Process perfected by Master Snaeulf Rolfson, and] Mistress Rosetrude the Shrew, Laurel Atlantia

This process assumes that the horn has already been separated from its bone core.

  1. Finding the horn: Try to find a horn that has relatively few flaws in it. Keep in mind that no horn is perfect. A lot of work will have to be done to make even the best raw horns presentable. Choose colors that will complement the pigment you will be using later.
  2. Clean the horn: The inside of the horn must be cleaned and sanitized before any work can be done. First, you should sterilize the inside of the horn with a strong mixture of bleach and water. Let it soak overnight outside or in a well-ventilated area. Neutralize the bleach with vinegar. After bleaching DO NOT USE AMMONIA. Then wash the inside of the horn with soapy water and a scrubbing wire brush. Be sure you reach all the way down inside the horn. with course grit paper. Be careful to remove only the blemishes and not to sand to long in one spot; you want to retain the natural curved surfaces of the horn. If you do not have a power sander you will have to sand by hand. If the blemishes are extreme a file or sharp knife can be used to cut them away. To remove major blemishes you may go across the grain of the horn. This will speed the sanding process. Make certain that the following sanding are done with fine and then ultra fine grit paper. Final sanding should be done with an ultra fine flap sander or a polishing cloth. You do not need to sand the entire surface or the horn; leave the top portion, which you will later cut away.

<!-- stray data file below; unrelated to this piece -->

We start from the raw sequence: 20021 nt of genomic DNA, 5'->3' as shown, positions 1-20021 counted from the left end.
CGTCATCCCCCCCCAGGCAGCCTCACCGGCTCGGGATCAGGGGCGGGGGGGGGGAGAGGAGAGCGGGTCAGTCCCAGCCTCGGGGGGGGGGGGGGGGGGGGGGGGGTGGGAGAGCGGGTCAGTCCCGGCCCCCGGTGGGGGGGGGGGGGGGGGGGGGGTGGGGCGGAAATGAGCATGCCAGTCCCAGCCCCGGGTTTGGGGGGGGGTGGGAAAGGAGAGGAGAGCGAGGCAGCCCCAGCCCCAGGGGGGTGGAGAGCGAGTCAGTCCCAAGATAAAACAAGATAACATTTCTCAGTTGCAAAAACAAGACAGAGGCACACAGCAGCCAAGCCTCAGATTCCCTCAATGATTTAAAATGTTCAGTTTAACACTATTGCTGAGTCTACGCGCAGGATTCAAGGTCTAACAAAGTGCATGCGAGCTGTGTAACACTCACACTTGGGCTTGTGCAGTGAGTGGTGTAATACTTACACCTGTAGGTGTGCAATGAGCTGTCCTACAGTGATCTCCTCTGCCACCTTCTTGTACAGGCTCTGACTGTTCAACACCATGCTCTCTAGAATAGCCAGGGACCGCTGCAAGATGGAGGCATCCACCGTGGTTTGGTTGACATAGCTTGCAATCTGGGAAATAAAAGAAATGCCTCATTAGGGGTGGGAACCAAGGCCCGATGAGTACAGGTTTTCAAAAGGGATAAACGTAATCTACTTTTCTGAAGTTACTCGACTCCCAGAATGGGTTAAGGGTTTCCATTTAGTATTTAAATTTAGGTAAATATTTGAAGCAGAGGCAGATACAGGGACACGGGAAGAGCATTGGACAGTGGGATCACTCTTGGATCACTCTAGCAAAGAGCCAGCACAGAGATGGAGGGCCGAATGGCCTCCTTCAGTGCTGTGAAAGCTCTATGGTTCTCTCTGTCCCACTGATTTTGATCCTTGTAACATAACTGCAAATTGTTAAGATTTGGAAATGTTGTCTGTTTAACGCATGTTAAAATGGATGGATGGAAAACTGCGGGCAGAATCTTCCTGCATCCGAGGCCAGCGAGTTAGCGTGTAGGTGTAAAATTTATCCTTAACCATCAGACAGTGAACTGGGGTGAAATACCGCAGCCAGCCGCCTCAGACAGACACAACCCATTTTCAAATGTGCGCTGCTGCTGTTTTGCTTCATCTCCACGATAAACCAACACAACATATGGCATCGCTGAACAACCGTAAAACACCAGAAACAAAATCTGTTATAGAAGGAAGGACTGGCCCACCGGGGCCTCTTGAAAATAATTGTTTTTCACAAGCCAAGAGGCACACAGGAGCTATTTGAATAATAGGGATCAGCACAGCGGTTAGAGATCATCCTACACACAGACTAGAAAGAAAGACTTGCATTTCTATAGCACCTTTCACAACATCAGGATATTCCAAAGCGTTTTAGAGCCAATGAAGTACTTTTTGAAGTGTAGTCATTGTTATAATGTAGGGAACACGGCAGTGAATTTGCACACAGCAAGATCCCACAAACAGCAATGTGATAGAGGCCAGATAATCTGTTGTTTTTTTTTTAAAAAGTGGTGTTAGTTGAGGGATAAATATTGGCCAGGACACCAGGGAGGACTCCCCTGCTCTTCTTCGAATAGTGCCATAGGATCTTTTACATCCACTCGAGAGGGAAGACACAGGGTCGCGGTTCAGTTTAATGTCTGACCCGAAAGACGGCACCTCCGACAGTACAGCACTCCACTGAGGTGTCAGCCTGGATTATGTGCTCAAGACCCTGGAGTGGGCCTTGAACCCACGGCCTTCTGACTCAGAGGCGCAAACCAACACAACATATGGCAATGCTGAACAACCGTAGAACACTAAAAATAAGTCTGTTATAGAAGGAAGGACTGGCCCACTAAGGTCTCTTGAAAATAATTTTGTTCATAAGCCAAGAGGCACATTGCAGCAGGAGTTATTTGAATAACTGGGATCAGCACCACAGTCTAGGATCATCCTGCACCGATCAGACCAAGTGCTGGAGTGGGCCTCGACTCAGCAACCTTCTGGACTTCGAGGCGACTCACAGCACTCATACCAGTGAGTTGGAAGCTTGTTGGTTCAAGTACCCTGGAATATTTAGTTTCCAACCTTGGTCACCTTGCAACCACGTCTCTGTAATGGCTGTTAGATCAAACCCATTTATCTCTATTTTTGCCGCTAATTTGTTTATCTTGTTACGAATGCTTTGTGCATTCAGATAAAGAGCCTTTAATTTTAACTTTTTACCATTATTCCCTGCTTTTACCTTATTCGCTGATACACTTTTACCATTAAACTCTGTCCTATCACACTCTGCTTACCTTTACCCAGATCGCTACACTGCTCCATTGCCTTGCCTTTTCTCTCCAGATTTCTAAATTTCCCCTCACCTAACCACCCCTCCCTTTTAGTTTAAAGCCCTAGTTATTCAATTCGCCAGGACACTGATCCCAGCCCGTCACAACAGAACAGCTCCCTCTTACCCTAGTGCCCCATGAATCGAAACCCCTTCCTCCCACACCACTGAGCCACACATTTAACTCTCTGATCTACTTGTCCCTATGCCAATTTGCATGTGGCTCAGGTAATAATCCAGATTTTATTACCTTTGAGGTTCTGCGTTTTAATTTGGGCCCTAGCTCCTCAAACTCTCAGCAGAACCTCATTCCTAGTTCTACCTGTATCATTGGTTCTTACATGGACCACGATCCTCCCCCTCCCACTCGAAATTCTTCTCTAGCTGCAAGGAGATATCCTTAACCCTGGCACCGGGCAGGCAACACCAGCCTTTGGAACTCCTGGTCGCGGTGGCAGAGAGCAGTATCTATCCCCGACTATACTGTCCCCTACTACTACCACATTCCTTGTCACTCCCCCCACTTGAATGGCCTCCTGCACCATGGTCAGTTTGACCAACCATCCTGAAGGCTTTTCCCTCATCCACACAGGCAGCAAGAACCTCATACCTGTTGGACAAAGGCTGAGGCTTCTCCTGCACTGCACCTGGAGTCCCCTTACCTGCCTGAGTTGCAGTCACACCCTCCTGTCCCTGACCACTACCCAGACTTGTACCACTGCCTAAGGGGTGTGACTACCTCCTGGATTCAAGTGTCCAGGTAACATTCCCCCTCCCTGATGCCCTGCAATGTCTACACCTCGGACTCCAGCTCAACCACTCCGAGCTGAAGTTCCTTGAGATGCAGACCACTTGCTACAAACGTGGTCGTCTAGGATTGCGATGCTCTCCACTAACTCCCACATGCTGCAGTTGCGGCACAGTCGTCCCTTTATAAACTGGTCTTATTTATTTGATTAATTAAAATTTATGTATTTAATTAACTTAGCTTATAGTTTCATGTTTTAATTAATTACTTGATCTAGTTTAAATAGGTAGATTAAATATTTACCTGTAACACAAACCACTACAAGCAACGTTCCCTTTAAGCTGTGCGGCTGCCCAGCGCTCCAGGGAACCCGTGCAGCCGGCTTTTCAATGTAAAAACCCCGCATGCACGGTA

3. Cutting the top: Cut the top of the horn off with a fine toothed saw. A hacksaw will probably suffice, but a band saw will be preferable. Try to cut the top off as level as possible. Sand the raw edge smooth with ultra fine grit paper then a polishing cloth.

     

  4. Cutting the design: Trace or draw the desired design onto the horn. Remember you are transferring a flat image onto a curved surface and will have to compensate. Carbon paper will work well for this.

     

  5. Etch the design: Use a stylus, nail, or a strong pin to scratch the design into the surface of the horn. A dremel tool or carving knife can be used for deeper images. Be very careful. A mistake is best remedied by finding some way to incorporate it into the overall design rather than trying to sand it out.
  6. Pigmenting the design: Use pigmented wax or water based ink to fill in the design. Use caution with ink that it does not flow freely into small cracks and crevices in the surface that you did not notice before. If ink is used, carefully sand off the ink remaining on the surface.
  7. Wax the outside: Warm the horn so that it will take the wax more readily. Smear the wax across the surface of the horn. Beeswax works well for a shiny finish. Shoe polish will also work if spread very thinly, but it will change the color of the horn slightly. Buff the horn with a rag to even out the coating.